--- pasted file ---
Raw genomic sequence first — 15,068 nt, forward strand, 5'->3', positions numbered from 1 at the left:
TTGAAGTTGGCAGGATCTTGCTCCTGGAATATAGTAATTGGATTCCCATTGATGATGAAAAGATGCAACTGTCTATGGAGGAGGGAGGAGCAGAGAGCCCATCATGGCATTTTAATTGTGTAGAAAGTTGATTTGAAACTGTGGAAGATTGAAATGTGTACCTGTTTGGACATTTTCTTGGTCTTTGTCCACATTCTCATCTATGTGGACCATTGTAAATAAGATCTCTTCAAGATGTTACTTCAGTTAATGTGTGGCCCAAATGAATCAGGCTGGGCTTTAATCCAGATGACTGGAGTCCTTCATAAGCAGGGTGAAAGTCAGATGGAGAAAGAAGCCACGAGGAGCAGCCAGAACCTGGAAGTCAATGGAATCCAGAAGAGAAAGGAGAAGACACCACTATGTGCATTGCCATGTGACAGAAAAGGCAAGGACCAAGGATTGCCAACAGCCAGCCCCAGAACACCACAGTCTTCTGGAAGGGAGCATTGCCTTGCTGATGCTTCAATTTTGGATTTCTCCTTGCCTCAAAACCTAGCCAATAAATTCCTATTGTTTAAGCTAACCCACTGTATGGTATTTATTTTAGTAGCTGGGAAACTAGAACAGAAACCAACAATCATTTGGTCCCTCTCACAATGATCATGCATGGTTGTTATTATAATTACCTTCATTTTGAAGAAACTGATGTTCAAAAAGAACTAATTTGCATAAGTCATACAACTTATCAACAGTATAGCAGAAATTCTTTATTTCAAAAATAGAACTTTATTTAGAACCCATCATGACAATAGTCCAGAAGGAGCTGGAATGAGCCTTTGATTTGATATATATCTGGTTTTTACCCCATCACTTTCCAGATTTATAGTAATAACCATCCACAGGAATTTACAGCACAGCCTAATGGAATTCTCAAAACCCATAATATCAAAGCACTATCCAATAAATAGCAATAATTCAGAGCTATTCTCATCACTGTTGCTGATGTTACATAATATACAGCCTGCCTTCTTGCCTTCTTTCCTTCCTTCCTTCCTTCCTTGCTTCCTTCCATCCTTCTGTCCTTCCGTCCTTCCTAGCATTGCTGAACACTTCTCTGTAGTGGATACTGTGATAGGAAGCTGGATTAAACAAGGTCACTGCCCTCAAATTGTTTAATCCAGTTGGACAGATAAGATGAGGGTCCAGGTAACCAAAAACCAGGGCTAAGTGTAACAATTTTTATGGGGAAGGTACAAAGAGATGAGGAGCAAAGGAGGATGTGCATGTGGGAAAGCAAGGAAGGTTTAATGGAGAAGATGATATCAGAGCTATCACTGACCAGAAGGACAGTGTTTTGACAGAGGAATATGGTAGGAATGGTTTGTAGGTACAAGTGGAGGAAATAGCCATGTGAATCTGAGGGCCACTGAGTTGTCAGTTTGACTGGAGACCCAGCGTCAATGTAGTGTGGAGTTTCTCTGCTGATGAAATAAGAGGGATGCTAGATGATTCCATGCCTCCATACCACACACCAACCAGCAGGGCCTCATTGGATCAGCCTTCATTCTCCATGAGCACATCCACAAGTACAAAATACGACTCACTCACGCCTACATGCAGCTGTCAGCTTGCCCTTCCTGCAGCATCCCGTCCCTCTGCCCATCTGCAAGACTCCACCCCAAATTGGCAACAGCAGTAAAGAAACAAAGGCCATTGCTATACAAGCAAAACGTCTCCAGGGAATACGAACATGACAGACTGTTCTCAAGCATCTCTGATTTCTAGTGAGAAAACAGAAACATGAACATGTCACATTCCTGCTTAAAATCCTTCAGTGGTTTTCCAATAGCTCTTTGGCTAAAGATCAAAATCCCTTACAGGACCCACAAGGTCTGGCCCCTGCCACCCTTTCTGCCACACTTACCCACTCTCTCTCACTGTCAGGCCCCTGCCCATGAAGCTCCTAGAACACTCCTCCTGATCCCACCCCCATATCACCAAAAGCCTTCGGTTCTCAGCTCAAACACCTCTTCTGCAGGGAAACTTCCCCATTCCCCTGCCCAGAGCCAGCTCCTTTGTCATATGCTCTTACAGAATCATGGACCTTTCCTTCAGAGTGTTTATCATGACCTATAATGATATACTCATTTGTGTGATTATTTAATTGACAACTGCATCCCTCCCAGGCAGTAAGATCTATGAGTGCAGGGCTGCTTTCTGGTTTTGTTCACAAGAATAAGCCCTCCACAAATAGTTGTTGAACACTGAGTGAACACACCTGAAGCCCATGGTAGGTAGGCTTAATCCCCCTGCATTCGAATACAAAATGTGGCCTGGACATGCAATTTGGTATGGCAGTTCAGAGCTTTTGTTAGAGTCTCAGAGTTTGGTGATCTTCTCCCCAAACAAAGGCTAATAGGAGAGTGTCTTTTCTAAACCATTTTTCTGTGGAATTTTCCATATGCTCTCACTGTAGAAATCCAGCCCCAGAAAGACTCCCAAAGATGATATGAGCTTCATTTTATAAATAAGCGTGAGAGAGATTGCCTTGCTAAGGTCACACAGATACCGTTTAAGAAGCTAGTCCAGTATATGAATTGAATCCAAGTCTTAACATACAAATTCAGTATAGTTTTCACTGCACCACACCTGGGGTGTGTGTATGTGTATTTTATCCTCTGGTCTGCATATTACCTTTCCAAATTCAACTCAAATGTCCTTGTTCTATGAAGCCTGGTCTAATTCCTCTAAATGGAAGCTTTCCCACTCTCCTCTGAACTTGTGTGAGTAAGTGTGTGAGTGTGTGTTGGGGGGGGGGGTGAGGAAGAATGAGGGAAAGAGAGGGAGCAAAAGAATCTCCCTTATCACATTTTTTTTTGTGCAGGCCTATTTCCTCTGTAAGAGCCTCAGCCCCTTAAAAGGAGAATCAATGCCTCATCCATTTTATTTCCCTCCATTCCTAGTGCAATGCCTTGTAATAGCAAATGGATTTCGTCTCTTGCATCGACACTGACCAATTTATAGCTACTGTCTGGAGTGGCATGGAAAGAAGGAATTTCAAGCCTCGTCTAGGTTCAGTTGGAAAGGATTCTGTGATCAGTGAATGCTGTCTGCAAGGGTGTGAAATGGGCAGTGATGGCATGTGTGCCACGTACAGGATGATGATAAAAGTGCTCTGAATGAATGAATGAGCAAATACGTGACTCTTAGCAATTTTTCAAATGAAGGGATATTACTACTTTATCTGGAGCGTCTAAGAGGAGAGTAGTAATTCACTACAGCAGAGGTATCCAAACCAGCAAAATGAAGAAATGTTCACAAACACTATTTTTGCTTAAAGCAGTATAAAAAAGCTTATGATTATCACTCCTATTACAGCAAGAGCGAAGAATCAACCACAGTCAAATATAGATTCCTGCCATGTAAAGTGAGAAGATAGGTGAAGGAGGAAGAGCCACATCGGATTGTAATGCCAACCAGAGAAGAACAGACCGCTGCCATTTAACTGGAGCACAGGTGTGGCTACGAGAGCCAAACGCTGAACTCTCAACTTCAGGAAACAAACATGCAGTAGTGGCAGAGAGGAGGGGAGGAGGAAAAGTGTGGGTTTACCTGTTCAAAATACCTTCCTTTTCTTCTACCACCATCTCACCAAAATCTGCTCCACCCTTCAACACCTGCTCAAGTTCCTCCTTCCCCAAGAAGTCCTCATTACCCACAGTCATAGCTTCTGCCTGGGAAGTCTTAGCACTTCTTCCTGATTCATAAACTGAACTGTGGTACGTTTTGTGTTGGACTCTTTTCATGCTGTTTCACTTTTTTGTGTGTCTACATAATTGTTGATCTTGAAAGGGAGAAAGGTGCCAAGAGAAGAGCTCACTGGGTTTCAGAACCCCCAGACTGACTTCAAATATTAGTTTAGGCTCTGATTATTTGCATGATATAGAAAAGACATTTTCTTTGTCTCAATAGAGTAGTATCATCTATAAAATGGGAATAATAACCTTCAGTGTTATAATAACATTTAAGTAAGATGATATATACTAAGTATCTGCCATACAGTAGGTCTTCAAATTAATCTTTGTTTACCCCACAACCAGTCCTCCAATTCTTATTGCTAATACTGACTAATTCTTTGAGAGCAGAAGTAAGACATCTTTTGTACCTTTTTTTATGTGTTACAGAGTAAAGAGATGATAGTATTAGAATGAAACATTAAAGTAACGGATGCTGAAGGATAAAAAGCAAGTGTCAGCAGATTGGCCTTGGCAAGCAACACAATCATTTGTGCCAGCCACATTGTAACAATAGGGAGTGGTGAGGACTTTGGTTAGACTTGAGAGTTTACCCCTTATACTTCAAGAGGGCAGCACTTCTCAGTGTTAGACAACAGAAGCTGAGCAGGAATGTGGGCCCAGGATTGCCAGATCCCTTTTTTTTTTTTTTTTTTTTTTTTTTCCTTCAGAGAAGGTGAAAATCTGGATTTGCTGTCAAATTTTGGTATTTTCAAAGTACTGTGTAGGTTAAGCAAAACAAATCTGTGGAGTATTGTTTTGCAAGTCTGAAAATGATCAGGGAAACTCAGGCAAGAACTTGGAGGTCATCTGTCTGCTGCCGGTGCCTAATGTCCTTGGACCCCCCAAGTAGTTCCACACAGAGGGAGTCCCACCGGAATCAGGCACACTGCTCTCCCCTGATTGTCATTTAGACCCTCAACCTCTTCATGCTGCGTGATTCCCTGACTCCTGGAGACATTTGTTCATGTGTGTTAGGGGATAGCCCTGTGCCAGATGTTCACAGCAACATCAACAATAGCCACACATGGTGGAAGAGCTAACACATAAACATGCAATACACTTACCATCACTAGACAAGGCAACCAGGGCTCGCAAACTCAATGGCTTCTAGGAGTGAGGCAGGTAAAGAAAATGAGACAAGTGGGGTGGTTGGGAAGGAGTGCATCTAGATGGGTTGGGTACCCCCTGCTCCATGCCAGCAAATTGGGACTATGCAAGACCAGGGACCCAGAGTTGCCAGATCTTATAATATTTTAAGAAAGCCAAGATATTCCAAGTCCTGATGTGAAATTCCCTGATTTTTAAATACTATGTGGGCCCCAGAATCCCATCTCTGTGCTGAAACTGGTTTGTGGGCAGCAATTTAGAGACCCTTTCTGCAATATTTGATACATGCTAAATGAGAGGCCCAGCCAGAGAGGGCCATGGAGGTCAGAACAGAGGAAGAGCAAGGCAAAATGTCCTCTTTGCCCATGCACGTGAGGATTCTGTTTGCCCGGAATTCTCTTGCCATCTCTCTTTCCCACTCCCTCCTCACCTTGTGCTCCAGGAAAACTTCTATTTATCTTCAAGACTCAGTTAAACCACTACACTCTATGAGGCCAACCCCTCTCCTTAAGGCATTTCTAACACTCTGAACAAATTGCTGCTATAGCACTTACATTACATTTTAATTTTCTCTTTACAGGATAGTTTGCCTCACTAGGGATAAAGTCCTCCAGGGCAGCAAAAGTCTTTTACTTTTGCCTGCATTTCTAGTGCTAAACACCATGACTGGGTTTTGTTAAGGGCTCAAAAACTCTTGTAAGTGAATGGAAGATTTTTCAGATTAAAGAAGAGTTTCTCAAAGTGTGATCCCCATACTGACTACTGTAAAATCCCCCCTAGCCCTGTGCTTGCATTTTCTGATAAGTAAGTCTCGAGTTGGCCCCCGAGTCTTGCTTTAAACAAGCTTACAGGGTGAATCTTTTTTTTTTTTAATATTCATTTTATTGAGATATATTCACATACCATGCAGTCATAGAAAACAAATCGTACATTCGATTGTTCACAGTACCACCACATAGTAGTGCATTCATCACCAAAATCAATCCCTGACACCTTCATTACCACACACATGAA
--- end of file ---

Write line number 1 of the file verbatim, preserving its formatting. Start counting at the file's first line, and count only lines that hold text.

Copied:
Raw genomic sequence first — 15,068 nt, forward strand, 5'->3', positions numbered from 1 at the left: